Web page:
Are you a sucker for Bejelewled? Or maybe you prefer having your plants beat up some zombies? Do you enjoy tending to your farm on Facebook? Or would you rather put your vocabulary to the test in Words With Friends? It’s probably safe to say that in some shape or form you or your friends know of at least one game created by developers PopCap and Zynga.
So what’s the big fuss?
According to TechCrunch.com (as well as many other notable sources) Electronic Arts has offered to buy Popcap for a mere… $1 billion. That’s right, the company behind hits like Bejeweled, Peggle, Plants vs. Zombies, and Bookworm (to name a few) is in the midst of the biggest decision their company has ever had to make. Xconomy.com states that Popcap has only recently reached $100 million in sales – a tenth of what EA is offering them. Additionally, Zynga has also come to a fork in the road as they are supposedly thinking of filing for an IPO. Investors.com states that, “Zynga is expected to raise up to $2 billion in an IPO that could value the company at $20 billion…”
So which company has the better deal? That’s tough to say. Acquisitions and IPOs are very different situations. Acquisitions create security for smaller companies, allowing for growth and expansion with an alleviated worry of financial risk, and usually come with benefits from the parent company. IPOs, on the other hand, offer stability in the stock market, easier future financing, and an enhanced image of the company for customers and vendors.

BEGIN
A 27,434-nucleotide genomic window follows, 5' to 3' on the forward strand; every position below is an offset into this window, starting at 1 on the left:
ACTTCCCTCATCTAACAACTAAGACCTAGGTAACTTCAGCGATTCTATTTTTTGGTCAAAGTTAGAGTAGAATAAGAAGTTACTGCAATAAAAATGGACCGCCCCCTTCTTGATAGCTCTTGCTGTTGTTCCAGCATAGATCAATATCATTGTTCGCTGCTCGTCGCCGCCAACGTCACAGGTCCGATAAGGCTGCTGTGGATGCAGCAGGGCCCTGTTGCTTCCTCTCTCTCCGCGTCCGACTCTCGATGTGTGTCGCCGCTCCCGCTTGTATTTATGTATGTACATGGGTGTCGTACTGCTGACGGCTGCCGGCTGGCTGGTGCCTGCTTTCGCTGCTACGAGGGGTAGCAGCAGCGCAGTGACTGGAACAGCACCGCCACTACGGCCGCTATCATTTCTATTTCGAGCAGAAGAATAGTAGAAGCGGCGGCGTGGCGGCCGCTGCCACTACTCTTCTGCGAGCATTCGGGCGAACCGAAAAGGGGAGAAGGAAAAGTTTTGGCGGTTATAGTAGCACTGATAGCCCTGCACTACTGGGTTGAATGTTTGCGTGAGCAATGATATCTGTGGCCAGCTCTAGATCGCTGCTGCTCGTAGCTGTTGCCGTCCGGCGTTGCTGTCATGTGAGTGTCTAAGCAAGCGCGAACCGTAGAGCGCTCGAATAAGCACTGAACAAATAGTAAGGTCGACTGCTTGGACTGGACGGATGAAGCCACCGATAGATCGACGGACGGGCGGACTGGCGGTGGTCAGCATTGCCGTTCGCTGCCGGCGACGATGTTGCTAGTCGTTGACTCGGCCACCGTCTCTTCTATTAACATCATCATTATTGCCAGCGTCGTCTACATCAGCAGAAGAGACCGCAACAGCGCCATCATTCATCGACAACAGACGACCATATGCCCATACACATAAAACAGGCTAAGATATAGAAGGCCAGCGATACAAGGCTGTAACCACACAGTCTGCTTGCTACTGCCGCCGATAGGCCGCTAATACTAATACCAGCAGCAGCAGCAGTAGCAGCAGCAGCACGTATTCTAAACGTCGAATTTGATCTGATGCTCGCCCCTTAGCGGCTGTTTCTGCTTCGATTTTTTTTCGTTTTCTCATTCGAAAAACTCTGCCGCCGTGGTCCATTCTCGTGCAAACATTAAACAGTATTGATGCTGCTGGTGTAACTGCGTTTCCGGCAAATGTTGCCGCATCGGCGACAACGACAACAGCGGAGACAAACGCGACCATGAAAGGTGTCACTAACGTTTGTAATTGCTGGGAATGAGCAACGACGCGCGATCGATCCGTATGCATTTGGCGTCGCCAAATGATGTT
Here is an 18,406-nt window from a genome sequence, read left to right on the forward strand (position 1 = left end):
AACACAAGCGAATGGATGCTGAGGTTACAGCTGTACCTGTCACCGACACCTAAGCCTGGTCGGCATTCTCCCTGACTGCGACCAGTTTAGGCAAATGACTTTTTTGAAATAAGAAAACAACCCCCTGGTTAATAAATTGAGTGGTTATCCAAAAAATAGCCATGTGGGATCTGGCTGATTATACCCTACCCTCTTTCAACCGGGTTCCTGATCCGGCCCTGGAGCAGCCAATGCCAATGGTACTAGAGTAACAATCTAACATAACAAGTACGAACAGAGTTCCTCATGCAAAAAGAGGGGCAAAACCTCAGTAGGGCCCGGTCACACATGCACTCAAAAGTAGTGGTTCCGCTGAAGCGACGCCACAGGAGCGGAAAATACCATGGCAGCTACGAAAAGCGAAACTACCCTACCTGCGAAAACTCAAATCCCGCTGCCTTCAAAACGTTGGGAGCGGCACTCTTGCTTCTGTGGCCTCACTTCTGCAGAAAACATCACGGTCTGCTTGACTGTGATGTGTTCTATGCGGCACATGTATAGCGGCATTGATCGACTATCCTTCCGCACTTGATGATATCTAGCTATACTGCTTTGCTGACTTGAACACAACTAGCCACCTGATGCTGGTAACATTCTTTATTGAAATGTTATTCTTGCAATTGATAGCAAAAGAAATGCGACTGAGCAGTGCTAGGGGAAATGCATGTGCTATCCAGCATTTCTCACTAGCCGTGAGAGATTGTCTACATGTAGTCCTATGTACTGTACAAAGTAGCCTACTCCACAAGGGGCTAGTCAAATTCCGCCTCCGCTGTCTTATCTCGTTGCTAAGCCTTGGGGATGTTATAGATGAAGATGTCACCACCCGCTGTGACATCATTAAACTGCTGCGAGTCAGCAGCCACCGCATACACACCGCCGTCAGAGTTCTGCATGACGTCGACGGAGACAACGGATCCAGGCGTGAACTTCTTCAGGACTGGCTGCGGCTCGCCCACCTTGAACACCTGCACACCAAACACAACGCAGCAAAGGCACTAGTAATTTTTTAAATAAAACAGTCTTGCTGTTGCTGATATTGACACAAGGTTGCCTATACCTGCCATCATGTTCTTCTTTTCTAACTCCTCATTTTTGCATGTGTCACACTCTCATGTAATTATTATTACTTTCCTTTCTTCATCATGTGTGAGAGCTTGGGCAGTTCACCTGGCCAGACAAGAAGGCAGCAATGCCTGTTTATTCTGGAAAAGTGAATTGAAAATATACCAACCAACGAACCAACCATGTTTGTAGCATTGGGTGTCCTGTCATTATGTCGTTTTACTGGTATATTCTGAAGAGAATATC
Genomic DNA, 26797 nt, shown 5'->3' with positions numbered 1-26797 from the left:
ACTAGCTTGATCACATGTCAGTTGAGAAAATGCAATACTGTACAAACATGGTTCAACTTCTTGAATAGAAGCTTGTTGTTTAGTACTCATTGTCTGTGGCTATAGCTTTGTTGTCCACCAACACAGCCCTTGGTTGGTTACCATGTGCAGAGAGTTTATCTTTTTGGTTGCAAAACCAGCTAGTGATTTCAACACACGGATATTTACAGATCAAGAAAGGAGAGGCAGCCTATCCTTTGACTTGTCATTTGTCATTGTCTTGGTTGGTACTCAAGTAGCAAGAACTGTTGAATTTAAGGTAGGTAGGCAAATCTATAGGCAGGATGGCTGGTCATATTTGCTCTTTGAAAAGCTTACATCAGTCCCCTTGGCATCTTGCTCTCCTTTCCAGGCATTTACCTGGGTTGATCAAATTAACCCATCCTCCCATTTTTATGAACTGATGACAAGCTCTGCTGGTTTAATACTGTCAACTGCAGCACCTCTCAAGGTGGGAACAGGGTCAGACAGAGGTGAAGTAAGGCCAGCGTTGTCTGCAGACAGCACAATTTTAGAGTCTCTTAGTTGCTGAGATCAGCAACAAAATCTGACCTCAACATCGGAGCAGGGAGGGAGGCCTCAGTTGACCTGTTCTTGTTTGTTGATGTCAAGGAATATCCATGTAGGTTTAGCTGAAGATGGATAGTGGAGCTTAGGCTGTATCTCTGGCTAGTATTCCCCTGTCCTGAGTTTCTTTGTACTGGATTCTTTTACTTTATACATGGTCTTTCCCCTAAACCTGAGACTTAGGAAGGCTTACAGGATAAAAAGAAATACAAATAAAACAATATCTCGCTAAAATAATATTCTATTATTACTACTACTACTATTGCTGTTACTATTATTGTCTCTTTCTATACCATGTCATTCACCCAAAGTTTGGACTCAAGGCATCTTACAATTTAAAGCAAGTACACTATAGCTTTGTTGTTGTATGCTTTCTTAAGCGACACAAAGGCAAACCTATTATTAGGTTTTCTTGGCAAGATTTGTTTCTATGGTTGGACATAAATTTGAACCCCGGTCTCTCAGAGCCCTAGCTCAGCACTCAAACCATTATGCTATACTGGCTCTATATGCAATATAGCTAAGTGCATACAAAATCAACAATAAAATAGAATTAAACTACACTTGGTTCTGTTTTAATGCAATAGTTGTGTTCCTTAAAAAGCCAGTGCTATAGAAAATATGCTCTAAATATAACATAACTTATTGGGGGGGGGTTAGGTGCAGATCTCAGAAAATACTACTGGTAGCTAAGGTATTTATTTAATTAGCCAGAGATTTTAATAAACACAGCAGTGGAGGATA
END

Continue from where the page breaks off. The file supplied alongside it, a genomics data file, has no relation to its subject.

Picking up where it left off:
While our data shows no noticeable spikes between the two companies’ traffic from the news of the offers, I find it interesting that two companies, who are in the same industry, are looking at two very different futures. Granted, I’m sure there are many variables that comprised the offers for both companies. Will PopCap live up to its $1 billion price tag? Will Zynga succeed in the cruelty of the stock market? We’ll just have to wait and see if the deals go through and if they are worth it down the line.
Matt Wilson is the UI/Graphic Designer at Compete.com. Matt is responsible for managing the visual design for the company, working with both the product and marketing teams. Before Matt joined the Compete Team he and his friends founded their own company, Parallel LLC, which worked primarily (but not solely) with the major record labels. Matt hopes to one day become a creative director and/or a skydiving instructor. Connect with Matt on LinkedIn at email@example.com.